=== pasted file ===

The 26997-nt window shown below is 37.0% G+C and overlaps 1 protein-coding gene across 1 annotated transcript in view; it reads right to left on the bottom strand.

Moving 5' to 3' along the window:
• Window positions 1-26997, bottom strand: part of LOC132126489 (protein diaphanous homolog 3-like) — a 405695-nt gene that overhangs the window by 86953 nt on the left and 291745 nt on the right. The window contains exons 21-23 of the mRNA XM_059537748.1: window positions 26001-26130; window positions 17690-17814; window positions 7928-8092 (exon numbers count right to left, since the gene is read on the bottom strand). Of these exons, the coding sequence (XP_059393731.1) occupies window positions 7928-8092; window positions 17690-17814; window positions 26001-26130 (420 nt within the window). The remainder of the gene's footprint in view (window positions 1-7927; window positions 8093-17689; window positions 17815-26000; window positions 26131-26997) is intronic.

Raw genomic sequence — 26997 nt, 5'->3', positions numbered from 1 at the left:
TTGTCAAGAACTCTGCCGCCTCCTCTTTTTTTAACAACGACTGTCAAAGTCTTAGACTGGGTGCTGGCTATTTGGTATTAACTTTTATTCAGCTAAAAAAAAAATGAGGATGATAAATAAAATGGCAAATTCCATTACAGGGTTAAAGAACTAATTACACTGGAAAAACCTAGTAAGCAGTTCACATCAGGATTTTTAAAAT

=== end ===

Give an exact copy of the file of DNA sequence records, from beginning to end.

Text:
The 26997-nt window shown below is 37.0% G+C and overlaps 1 protein-coding gene across 1 annotated transcript in view; it reads right to left on the bottom strand.

Moving 5' to 3' along the window:
• Window positions 1-26997, bottom strand: part of LOC132126489 (protein diaphanous homolog 3-like) — a 405695-nt gene that overhangs the window by 86953 nt on the left and 291745 nt on the right. The window contains exons 21-23 of the mRNA XM_059537748.1: window positions 26001-26130; window positions 17690-17814; window positions 7928-8092 (exon numbers count right to left, since the gene is read on the bottom strand). Of these exons, the coding sequence (XP_059393731.1) occupies window positions 7928-8092; window positions 17690-17814; window positions 26001-26130 (420 nt within the window). The remainder of the gene's footprint in view (window positions 1-7927; window positions 8093-17689; window positions 17815-26000; window positions 26131-26997) is intronic.

Raw genomic sequence — 26997 nt, 5'->3', positions numbered from 1 at the left:
TTGTCAAGAACTCTGCCGCCTCCTCTTTTTTTAACAACGACTGTCAAAGTCTTAGACTGGGTGCTGGCTATTTGGTATTAACTTTTATTCAGCTAAAAAAAAAATGAGGATGATAAATAAAATGGCAAATTCCATTACAGGGTTAAAGAACTAATTACACTGGAAAAACCTAGTAAGCAGTTCACATCAGGATTTTTAAAAT